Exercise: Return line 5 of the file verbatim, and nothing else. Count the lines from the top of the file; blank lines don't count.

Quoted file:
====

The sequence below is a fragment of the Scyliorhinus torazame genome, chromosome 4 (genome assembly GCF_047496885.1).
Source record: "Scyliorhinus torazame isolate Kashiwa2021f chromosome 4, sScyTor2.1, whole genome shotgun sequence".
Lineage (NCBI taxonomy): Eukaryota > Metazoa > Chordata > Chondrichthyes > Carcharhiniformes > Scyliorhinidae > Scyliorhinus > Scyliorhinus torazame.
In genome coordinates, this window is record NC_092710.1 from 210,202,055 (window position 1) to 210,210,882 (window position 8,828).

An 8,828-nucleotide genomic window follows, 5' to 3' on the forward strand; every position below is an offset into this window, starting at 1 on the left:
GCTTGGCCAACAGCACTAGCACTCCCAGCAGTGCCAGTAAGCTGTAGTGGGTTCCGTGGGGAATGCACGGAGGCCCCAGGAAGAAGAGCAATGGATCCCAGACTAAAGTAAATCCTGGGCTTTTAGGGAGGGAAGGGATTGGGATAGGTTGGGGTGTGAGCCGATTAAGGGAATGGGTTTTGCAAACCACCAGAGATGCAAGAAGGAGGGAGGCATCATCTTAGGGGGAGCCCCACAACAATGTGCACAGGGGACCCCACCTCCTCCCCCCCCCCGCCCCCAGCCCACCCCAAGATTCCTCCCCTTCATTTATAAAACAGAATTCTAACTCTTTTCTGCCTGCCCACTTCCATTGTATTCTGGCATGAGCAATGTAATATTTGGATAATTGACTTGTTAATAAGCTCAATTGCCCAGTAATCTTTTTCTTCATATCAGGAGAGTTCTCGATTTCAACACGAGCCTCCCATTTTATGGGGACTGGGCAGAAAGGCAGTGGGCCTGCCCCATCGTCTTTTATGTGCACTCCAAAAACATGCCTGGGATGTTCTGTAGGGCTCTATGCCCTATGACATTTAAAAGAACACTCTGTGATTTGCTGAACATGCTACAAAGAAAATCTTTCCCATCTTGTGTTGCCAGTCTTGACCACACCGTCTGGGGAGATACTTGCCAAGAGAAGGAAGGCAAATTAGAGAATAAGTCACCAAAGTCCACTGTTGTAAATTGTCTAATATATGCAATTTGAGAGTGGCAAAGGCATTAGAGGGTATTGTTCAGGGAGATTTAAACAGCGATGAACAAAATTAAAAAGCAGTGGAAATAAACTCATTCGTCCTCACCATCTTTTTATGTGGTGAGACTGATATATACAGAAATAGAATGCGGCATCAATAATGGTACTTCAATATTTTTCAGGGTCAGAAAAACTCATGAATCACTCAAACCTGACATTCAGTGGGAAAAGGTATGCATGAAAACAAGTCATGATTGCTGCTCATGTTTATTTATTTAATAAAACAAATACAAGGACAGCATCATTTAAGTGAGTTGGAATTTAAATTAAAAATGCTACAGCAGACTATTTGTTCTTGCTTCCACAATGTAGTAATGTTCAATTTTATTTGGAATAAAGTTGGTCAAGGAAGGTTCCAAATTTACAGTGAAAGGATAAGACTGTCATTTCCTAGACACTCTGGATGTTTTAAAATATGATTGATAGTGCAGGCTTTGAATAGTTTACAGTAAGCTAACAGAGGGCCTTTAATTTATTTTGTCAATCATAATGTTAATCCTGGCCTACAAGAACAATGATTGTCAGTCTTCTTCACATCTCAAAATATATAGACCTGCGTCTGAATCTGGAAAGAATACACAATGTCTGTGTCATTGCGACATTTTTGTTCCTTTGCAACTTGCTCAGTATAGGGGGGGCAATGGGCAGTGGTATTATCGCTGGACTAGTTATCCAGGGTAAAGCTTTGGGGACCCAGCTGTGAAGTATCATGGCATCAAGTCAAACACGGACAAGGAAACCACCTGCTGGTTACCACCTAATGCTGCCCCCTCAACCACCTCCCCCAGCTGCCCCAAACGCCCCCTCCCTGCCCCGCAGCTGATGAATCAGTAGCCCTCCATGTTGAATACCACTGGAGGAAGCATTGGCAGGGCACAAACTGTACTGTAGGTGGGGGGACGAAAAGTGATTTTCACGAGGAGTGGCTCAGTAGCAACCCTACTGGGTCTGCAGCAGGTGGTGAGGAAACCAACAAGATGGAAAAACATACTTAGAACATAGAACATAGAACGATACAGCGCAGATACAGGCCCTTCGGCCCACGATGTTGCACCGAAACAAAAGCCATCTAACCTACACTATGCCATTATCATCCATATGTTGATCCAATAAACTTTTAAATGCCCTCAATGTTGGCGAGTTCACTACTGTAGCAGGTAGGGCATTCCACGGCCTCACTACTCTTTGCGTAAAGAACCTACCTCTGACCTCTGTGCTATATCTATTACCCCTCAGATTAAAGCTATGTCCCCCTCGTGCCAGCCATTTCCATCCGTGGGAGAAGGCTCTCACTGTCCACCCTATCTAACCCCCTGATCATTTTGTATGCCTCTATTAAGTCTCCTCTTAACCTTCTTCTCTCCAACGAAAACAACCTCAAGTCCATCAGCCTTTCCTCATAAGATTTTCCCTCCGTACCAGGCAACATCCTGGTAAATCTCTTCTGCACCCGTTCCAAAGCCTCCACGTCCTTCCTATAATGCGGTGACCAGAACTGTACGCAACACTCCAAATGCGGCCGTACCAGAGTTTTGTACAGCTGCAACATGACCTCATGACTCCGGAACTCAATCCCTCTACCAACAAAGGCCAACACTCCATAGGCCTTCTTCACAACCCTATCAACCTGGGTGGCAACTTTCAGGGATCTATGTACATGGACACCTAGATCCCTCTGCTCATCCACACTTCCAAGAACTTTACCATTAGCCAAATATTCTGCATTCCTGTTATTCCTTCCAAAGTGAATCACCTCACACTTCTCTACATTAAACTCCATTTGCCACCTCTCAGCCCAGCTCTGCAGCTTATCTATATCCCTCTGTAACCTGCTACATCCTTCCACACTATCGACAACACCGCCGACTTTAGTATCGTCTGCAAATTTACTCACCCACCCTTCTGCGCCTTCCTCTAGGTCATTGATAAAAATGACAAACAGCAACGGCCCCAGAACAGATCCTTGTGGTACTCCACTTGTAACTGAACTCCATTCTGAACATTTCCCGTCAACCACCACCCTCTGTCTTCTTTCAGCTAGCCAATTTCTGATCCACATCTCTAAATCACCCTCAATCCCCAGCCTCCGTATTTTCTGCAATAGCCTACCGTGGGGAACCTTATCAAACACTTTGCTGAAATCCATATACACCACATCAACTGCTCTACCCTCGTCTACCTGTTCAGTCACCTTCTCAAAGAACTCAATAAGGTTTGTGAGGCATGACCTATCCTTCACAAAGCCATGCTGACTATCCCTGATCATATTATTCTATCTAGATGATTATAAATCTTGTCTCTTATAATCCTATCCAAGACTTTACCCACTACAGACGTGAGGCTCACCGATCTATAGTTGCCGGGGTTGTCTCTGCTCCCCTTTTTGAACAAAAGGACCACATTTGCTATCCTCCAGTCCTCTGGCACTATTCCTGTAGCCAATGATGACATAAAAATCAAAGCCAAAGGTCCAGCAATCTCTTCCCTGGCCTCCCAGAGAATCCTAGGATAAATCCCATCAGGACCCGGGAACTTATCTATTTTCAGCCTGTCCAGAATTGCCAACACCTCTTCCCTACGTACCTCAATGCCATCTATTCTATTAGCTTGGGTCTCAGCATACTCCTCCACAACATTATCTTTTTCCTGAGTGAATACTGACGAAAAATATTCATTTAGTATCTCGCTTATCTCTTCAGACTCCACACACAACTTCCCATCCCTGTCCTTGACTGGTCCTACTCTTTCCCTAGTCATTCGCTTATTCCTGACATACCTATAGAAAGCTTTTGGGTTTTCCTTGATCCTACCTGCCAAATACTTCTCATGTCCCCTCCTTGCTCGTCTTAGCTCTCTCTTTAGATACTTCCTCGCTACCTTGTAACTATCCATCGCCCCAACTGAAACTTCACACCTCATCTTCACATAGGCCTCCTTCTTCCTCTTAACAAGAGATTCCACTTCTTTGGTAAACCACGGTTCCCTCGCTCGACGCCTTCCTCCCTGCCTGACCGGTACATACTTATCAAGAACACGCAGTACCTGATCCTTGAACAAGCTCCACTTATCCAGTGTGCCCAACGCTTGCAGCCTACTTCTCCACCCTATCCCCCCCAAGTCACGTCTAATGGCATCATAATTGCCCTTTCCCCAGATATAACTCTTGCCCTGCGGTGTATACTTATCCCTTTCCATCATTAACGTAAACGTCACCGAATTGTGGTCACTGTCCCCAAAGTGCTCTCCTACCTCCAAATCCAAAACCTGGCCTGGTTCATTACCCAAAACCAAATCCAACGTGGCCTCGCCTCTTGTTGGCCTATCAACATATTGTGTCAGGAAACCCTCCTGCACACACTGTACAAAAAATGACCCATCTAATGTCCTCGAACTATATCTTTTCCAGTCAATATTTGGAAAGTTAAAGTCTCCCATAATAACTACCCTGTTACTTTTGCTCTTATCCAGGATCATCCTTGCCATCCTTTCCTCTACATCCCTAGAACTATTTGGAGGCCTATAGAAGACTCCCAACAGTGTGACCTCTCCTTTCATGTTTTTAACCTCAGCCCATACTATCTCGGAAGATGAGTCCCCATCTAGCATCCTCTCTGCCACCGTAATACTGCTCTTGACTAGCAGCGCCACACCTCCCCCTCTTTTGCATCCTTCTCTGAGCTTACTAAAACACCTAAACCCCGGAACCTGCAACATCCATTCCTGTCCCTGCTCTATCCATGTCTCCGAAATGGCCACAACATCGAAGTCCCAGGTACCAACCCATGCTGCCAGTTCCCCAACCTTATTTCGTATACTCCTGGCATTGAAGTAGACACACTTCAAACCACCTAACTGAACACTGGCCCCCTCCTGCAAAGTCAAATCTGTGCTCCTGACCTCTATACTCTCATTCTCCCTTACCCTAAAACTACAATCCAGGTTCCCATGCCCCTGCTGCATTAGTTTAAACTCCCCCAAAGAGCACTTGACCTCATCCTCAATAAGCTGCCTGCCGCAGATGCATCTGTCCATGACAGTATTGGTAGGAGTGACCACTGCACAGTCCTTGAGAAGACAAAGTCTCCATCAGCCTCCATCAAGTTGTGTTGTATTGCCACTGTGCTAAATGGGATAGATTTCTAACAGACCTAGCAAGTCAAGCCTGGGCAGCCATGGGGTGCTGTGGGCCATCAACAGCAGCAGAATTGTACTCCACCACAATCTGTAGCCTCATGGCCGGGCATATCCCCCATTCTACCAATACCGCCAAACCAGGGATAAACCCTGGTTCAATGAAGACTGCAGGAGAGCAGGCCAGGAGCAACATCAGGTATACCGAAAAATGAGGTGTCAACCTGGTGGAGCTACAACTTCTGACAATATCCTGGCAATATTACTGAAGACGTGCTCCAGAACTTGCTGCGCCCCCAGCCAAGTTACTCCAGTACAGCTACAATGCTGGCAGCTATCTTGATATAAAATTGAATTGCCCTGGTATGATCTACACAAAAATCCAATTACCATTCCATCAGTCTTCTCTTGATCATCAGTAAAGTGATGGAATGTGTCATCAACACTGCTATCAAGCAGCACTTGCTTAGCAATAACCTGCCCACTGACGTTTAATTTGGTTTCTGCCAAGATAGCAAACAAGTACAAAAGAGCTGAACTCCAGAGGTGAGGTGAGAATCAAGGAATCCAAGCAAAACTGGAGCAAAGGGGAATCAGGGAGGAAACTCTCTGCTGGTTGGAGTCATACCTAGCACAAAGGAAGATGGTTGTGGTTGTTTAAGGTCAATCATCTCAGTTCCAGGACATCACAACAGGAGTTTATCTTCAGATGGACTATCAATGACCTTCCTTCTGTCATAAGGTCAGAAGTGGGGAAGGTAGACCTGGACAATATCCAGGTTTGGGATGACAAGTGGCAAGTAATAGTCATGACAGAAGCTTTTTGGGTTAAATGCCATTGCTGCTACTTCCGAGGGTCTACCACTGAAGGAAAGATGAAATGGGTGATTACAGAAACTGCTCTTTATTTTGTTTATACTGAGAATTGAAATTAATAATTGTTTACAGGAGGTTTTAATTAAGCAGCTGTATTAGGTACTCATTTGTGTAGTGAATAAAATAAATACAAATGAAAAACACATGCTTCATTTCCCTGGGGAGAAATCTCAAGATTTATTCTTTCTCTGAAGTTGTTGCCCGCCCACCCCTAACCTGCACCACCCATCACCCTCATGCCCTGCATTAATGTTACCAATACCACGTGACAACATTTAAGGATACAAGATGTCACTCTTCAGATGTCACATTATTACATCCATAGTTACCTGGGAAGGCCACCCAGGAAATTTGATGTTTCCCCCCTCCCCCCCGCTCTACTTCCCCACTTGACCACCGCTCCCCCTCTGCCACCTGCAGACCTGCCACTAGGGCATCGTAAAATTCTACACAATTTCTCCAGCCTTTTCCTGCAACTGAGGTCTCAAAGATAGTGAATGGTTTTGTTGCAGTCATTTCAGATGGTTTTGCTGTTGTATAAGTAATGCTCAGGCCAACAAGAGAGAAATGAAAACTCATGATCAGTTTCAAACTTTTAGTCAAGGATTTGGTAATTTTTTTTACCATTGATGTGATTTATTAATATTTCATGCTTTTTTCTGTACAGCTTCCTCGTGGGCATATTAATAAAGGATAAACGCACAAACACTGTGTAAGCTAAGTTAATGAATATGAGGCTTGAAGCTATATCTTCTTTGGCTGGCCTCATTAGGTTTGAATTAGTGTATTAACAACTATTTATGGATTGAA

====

An 8,828-nucleotide genomic window follows, 5' to 3' on the forward strand; every position below is an offset into this window, starting at 1 on the left: